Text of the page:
Please remember: © Amanda Garrett and Mom and Dad Move In — from 2015 until present: Unauthorized use and/or duplication of this written material without express and written permission from this blog’s author and/or owner is strictly prohibited. Excerpts and links may be used, provided that full and clear credit is given to Amanda Garrett and Mom and Dad Move In with appropriate and specific direction to the original content. Feel free to re-blog on WordPress.

Learning to speak dementia: Stop the pop quizzes, just let people talk — about the black guy nobody likes or anything else


I found out a couple of months ago that my parents’ annual physical exam now includes a 20-question pop quiz after a weigh-in and blood pressure check.

My 104-pound mom with high blood pressure tackled it first.

Doctor: What year were you born?

Mom: 1932

Doctor: Where are we?

Mom: Medina, I’ve lived here most of my life

Doctor: Who is the President of the United States?

Mom paused. She glared at dad, glanced at me and then rolled her eyes at the doctor and blurted: “I voted for him — you know, that black guy nobody likes.”

Her embarrassment exploded silently, flooding the tiny examination room with a muddle of fear and shame.

The doctor, who has taken care of my parents for decades, tried to paper over the moment with reassurances. But there was no consoling mom, who, against my father’s wishes, had hammered a gaggle of Barack Obama campaign signs into their front yard in 2008.

This doctor’s visit happened in December and I hadn’t thought about it much again until an Iowa-based gerontologist I follow — Elaine Eshbaugh — wrote about something similar in her witty, insightful, in-the-trenches blog “Welcome to Dementialand.”

In it, Eshbaugh described stopping to talk to a nursing home patient after the woman hollered to Eshbaugh that she had become a grandma.

When Eshbaugh asked the woman what her granddaughter’s name was, the woman — like my mother searching for an answer her brain couldn’t come up with — paused and flashed from happy to sad. She couldn’t remember.

Pop quizzes, it turns out, don’t only happen in doctors’ offices.

They happen daily and inadvertently when many of us talk to people with dementia.

When we ask grandpa if he recognizes us, or grandma what she had for breakfast, we’re quizzing them. And if they can’t answer — when they get that sad and shameful look — they know they’ve failed.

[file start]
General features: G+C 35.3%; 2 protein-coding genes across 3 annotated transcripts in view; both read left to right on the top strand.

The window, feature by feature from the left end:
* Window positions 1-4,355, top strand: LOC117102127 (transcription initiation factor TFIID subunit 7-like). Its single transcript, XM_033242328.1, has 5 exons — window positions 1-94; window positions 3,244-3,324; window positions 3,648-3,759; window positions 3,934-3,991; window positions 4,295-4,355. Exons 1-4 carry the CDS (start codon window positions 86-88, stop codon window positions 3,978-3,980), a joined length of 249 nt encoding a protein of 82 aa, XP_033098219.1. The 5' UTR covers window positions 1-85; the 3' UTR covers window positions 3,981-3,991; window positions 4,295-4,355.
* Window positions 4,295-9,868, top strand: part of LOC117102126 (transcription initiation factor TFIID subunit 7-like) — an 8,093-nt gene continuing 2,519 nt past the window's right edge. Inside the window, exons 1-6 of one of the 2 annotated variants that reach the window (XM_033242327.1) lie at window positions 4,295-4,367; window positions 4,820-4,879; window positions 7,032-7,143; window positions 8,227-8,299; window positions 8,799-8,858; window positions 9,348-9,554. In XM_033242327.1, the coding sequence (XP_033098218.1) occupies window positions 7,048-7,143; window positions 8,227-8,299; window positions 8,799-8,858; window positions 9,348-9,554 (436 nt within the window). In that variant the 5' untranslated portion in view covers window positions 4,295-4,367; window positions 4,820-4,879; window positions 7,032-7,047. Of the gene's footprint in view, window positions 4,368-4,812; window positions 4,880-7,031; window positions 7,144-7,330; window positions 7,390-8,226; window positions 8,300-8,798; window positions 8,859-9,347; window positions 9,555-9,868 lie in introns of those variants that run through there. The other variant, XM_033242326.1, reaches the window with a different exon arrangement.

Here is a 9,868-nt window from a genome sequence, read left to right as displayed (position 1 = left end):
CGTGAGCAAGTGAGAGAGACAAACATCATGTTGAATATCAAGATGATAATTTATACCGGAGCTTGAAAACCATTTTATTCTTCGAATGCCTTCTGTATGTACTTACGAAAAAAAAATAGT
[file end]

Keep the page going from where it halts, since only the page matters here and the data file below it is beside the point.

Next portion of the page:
I’ve been too thick to realize how often I do this with my own family.

Mom, I ask, where did you put the newspaper? Dad, I prod, don’t you remember you had a stent when you were in the hospital two years ago?

Wouldn’t it be better for everyone if I found the newspaper without asking? Or recognize and embrace that I’m now, and forever more, dad’s medical memory?

Eshbaugh concedes, she, too, has unnecessarily caused angst in dementia patients — including the woman in the nursing home who became a grandmother.

“Instead of asking her to recall specific info about her granddaughter, I should have said, ‘Tell me more about your granddaughter’,” Eshbaugh said.

“She might have told me that she was 8 pounds when she was born, that she had blond hair, that she cries a lot,” Eshbaugh said.But she would be focusing on what she remembered rather than what she didn’t remember.”

That’s a good lesson for most of us.

My parents’ doctor, of course, doesn’t have that option. She is measuring memory function and a quiz is necessary.

After mom fumbled the president question in the office that day, the doc continued down a list of other queries, swapping out a World War I question for one she thought both mom and dad should know since they lived through it.

Doctor: When was D-Day?

Mom stumbled into an answer involving the 1800s and dad, trying to save her, reminded her that was the Civil War.

“Abraham Lincoln was a wonderful president,” mom said, telling the doctor she was confused now about dates because she doesn’t work any more and has no reason to keep track of time.

A few minutes later, as the doctor was typing into her laptop and the three of us were sitting quietly nearby, mom lit up.

She had found the needle buried in 82 years of memory haystack.

“Obama,” she said triumphantly, pounding her bony, little fist on the arm of her wheelchair. “His name is Obama.”

For anyone interested, here’s a link to Elaine Eshbaugh’s refreshing Welcome to Dementialand blog:

Suicide is painless: Damn you, Hawkeye Pierce!


“Suicide is painless” — I wake up humming — “it brings on many changes.”

“And I can take or leave it as I please.”

Cue helicopters.

No worries. I’m not offing myself. I’d have a much angrier theme song if suicide was my plan.